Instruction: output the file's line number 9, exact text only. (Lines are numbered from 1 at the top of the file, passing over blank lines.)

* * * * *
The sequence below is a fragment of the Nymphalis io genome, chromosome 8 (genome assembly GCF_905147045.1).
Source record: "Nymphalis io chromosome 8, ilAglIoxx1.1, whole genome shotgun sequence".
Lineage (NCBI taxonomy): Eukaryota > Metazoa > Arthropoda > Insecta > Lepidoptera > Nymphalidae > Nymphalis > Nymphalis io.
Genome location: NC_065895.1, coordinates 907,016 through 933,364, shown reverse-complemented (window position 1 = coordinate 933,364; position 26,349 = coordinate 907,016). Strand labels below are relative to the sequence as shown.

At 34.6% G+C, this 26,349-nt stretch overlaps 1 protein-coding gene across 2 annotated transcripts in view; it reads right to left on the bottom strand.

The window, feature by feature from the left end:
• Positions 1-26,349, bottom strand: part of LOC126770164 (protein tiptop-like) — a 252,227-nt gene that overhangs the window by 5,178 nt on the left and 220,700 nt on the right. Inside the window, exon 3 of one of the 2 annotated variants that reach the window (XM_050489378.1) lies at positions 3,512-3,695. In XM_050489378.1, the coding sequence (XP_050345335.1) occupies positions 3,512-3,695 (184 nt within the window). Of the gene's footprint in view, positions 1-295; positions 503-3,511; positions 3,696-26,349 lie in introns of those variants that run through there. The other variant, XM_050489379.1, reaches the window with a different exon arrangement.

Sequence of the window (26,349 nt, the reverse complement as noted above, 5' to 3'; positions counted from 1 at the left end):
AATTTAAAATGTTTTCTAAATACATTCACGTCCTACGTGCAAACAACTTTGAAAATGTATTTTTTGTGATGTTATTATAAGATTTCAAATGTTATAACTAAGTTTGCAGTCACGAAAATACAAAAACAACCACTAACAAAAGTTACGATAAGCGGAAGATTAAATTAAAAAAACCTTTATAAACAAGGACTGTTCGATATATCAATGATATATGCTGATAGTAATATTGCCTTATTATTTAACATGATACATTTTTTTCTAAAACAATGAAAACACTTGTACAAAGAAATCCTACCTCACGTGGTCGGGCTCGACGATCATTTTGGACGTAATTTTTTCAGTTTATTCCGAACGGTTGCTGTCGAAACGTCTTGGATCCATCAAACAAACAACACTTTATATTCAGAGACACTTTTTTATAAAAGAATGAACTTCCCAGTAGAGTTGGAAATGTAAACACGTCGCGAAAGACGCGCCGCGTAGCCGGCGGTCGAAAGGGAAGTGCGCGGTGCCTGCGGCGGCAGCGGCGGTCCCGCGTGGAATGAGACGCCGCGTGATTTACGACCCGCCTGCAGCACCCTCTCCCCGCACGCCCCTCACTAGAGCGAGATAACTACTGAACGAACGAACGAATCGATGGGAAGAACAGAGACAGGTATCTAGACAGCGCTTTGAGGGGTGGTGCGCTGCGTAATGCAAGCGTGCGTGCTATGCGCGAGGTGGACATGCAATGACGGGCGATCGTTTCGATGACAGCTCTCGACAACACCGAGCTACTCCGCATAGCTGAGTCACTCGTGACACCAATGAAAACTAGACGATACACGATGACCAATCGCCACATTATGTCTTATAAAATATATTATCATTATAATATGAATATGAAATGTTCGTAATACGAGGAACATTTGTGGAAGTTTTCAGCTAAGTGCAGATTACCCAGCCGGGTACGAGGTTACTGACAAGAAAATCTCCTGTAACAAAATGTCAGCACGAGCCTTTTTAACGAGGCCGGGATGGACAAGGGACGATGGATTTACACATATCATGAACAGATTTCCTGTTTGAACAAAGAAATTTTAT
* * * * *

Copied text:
AATTTAAAATGTTTTCTAAATACATTCACGTCCTACGTGCAAACAACTTTGAAAATGTATTTTTTGTGATGTTATTATAAGATTTCAAATGTTATAACTAAGTTTGCAGTCACGAAAATACAAAAACAACCACTAACAAAAGTTACGATAAGCGGAAGATTAAATTAAAAAAACCTTTATAAACAAGGACTGTTCGATATATCAATGATATATGCTGATAGTAATATTGCCTTATTATTTAACATGATACATTTTTTTCTAAAACAATGAAAACACTTGTACAAAGAAATCCTACCTCACGTGGTCGGGCTCGACGATCATTTTGGACGTAATTTTTTCAGTTTATTCCGAACGGTTGCTGTCGAAACGTCTTGGATCCATCAAACAAACAACACTTTATATTCAGAGACACTTTTTTATAAAAGAATGAACTTCCCAGTAGAGTTGGAAATGTAAACACGTCGCGAAAGACGCGCCGCGTAGCCGGCGGTCGAAAGGGAAGTGCGCGGTGCCTGCGGCGGCAGCGGCGGTCCCGCGTGGAATGAGACGCCGCGTGATTTACGACCCGCCTGCAGCACCCTCTCCCCGCACGCCCCTCACTAGAGCGAGATAACTACTGAACGAACGAACGAATCGATGGGAAGAACAGAGACAGGTATCTAGACAGCGCTTTGAGGGGTGGTGCGCTGCGTAATGCAAGCGTGCGTGCTATGCGCGAGGTGGACATGCAATGACGGGCGATCGTTTCGATGACAGCTCTCGACAACACCGAGCTACTCCGCATAGCTGAGTCACTCGTGACACCAATGAAAACTAGACGATACACGATGACCAATCGCCACATTATGTCTTATAAAATATATTATCATTATAATATGAATATGAAATGTTCGTAATACGAGGAACATTTGTGGAAGTTTTCAGCTAAGTGCAGATTACCCAGCCGGGTACGAGGTTACTGACAAGAAAATCTCCTGTAACAAAATGTCAGCACGAGCCTTTTTAACGAGGCCGGGATGGACAAGGGACGATGGATTTACACATATCATGAACAGATTTCCTGTTTGAACAAAGAAATTTTAT